Grey Slime Mold On Lawn Grasses

·  Page 1
This article provides information about grey slime mold on lawn grasses and what to do about it
by Brett · All Zones · Diseases and Fungus · 0 Comments · June 27, 2014 · 3,975 views

Slime molds occasionally cause concern when they appear on lawns, but they do not kill the grass. They vary greatly in their color, size and form, however it's the grey color we see most where I'm at in central Georgia. Others are more gold or yellow in color. Their spore-producing structures are often very fragile, disintegrating when touched.

What are slime molds?

A slime mold is a primitive organism, sharing some similarities with both fungi and single-celled animals. The spore-producing structures of slime molds can appear on lawns quite suddenly, sometimes overnight. Slime molds may be found throughout the year, but are most common during rainy summers when humidity is high.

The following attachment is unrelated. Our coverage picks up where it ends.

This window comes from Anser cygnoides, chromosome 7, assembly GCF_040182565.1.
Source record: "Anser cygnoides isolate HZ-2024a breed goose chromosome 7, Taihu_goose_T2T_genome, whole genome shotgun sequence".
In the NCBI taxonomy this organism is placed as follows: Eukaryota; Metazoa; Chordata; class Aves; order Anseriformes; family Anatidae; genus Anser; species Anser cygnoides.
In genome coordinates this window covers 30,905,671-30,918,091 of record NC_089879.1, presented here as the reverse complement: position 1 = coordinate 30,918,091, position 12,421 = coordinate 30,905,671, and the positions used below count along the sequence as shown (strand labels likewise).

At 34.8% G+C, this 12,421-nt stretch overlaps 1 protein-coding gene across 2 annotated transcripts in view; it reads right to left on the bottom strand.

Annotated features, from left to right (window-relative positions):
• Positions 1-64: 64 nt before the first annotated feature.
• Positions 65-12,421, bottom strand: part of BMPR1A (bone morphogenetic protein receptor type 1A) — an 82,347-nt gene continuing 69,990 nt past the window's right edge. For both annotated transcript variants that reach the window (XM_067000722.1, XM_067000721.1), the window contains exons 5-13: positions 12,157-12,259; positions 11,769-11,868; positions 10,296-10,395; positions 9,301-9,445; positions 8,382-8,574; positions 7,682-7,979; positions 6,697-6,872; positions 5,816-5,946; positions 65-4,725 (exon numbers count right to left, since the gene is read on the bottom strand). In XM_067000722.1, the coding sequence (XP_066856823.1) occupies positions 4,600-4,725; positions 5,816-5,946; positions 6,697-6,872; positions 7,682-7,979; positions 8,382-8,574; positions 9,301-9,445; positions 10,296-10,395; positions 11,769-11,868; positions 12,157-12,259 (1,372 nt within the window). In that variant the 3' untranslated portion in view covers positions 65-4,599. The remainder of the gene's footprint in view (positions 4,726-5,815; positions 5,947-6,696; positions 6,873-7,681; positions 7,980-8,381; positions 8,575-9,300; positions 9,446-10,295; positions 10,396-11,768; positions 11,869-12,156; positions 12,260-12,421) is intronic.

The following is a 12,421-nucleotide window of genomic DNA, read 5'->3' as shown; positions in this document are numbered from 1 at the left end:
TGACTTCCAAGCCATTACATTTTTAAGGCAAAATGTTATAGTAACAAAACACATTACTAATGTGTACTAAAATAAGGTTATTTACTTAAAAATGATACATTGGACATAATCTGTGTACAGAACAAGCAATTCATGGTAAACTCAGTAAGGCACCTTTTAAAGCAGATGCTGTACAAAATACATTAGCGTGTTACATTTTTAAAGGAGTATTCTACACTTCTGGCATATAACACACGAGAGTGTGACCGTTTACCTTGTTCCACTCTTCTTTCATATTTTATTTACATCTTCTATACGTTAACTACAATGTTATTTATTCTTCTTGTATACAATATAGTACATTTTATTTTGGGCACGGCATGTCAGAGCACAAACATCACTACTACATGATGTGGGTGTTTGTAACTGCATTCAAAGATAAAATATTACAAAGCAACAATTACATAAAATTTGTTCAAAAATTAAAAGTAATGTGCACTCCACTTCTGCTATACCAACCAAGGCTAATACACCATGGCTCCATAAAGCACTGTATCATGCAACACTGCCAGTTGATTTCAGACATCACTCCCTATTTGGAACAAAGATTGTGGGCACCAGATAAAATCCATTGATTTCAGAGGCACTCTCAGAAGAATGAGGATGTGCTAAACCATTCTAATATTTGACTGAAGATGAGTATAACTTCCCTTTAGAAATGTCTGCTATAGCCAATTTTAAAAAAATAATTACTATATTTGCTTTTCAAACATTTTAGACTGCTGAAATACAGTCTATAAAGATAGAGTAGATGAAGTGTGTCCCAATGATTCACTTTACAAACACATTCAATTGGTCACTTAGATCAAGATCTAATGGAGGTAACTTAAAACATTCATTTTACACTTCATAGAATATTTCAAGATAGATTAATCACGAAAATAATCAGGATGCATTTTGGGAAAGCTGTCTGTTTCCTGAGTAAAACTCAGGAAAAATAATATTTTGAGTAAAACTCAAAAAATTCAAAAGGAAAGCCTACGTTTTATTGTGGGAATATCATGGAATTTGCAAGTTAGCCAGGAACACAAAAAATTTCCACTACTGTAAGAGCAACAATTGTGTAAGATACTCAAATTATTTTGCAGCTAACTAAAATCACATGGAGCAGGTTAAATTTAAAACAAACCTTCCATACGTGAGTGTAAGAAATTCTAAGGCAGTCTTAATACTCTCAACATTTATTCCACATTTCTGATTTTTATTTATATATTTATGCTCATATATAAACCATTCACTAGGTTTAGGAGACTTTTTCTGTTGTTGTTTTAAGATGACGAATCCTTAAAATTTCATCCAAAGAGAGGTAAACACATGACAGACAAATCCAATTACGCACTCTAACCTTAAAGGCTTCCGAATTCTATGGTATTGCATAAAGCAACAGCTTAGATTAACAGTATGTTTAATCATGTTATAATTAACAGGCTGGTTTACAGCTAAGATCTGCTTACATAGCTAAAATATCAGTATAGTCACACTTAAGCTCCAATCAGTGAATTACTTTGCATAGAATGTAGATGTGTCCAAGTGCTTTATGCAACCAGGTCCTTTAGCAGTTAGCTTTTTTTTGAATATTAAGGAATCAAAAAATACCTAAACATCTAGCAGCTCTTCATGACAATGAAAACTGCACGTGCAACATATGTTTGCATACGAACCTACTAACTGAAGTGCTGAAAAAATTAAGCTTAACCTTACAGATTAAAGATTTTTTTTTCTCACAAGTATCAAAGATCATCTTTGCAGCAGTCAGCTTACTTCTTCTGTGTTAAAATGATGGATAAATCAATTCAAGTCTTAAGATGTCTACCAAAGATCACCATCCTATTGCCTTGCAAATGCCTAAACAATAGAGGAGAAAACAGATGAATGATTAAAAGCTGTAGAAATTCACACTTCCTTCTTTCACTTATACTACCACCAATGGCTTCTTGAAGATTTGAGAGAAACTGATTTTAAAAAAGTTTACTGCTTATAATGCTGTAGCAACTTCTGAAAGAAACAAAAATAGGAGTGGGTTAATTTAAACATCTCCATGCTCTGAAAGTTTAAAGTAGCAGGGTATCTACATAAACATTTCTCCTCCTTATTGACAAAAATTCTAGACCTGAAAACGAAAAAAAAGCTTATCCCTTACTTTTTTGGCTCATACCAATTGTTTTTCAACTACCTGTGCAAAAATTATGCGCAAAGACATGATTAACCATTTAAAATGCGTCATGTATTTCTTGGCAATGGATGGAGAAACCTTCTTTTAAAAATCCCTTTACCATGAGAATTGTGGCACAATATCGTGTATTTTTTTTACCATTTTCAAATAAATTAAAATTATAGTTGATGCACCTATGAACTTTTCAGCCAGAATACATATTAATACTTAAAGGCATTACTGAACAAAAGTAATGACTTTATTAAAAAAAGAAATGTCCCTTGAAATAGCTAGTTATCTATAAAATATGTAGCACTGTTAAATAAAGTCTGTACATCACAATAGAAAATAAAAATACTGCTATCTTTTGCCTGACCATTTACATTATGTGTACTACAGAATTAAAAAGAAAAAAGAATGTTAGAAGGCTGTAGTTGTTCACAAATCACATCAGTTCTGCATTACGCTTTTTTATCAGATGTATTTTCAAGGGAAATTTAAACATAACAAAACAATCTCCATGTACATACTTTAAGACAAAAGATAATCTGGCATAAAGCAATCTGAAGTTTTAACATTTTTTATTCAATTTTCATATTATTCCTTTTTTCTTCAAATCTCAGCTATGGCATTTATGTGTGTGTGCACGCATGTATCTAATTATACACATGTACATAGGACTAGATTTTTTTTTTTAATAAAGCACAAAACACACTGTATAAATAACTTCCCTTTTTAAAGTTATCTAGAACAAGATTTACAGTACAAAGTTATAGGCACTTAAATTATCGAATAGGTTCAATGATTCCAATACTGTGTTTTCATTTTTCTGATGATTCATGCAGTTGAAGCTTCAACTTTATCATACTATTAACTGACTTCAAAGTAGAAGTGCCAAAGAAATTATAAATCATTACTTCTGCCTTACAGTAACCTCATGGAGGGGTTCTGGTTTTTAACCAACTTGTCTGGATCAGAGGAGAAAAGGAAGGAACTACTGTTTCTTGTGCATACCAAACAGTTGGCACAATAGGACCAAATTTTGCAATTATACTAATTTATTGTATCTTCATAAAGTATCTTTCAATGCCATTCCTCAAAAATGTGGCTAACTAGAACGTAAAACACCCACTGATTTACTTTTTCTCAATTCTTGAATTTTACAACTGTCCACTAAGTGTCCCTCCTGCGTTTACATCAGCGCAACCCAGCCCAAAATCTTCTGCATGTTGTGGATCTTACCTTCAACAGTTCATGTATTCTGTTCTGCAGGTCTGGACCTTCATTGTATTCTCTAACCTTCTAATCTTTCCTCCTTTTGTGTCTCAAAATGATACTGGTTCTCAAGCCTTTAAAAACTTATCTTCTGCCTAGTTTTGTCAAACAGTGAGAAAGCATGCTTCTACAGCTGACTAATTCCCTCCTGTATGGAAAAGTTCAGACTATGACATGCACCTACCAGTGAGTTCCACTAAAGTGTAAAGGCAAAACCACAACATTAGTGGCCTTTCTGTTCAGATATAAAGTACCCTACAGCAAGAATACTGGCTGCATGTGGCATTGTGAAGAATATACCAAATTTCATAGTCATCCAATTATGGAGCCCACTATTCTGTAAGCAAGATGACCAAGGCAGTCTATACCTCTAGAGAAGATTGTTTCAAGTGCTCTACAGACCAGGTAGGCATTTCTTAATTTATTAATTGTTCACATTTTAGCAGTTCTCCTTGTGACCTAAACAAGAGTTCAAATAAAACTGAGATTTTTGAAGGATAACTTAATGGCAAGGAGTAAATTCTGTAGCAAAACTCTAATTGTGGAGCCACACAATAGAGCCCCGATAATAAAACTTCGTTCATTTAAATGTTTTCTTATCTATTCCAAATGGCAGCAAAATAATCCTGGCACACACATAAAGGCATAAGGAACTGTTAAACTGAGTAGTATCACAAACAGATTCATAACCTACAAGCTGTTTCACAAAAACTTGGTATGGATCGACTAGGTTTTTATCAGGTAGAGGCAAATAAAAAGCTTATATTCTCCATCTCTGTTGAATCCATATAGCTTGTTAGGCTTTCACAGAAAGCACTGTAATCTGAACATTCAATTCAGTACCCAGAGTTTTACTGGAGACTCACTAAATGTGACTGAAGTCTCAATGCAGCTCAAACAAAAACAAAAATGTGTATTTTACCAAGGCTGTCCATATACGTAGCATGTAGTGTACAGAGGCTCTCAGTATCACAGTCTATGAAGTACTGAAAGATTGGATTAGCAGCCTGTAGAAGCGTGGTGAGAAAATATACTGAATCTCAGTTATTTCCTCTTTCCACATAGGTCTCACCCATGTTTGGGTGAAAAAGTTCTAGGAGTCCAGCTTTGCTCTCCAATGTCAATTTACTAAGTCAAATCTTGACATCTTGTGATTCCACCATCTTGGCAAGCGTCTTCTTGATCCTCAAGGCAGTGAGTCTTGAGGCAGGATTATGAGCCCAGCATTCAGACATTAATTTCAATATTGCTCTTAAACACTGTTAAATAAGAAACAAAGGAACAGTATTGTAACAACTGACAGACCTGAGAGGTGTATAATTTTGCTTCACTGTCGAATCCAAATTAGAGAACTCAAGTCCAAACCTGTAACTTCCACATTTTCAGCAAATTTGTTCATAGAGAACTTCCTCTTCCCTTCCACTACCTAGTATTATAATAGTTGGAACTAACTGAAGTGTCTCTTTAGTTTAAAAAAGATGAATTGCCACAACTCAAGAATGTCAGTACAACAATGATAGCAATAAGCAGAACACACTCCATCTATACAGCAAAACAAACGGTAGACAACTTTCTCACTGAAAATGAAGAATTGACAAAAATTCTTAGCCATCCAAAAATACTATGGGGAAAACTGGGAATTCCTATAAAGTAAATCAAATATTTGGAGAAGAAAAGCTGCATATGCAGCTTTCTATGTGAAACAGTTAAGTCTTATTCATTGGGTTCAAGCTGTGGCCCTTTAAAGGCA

These are variable and dependent on the species of slime mold. Those seen most commonly on lawns or other grassy areas include:

Physarum cinereum: Clusters of grey-black pin-heads covering grass blades
Mucilago crustaceum: Irregular, crumbly yellow-white masses
Fuligo septica: Irregular yellowish cushions (this has the common name of dog vomit fungus)

The structures of Mucilago and Fuligo are commonly 3/4 to 1.5 inches in diameter. All of these species produce masses of tiny, black spores as their fruiting structures disintegrate.


Here's the good news. No control is required as the slime mold is simply using the grass as a support on which to produce its fruiting structures. These will often vanish as quickly as they have appeared. If they are particularly unsightly they can be dispersed with a jet of water.

Sponsor Ad:


View All My Gardenaltiy Updates »